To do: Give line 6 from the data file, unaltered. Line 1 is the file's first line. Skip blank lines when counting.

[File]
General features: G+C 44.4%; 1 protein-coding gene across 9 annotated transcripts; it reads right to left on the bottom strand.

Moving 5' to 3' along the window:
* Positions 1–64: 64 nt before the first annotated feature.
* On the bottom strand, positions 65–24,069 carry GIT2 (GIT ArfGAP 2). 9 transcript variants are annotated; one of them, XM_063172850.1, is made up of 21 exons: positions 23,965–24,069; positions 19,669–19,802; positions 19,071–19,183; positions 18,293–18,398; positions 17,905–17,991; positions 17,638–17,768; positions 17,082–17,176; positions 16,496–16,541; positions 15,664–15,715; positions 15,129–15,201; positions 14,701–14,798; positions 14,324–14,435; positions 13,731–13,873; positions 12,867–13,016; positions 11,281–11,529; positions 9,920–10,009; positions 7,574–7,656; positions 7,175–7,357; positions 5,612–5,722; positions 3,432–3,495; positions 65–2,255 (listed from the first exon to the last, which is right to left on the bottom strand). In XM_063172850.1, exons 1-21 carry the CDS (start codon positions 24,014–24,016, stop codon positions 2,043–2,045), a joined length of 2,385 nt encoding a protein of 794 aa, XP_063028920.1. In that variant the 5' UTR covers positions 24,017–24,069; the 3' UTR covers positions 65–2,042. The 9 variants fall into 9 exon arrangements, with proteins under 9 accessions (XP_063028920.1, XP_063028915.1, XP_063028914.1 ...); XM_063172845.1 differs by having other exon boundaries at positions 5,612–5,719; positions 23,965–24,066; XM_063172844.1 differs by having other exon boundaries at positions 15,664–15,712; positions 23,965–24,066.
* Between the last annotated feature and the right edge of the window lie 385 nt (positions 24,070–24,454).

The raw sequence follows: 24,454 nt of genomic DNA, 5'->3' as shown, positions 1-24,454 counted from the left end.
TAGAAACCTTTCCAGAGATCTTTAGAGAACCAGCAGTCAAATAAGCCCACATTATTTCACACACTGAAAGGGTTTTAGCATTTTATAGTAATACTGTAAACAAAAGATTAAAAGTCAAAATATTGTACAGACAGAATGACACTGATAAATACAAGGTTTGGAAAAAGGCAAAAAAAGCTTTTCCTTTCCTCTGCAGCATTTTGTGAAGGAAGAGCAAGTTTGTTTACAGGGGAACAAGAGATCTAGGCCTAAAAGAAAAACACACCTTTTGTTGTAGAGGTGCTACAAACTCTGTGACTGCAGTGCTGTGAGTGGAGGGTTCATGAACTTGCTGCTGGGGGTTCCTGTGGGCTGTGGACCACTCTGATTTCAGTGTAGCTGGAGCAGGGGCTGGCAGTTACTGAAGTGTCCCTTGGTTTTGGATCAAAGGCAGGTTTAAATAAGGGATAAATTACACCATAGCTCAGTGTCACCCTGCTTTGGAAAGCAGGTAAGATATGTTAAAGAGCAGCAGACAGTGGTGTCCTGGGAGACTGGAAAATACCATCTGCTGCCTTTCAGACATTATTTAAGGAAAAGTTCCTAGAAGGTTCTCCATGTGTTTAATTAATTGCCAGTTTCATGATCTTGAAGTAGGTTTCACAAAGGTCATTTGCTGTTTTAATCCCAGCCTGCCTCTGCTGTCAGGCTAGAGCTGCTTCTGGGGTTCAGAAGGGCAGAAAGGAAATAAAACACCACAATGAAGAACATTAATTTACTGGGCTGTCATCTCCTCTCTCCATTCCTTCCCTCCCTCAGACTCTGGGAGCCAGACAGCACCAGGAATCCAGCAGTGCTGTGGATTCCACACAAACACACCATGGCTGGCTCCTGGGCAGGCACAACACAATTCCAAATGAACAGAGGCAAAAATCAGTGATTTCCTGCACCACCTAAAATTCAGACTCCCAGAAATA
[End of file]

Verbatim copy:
The raw sequence follows: 24,454 nt of genomic DNA, 5'->3' as shown, positions 1-24,454 counted from the left end.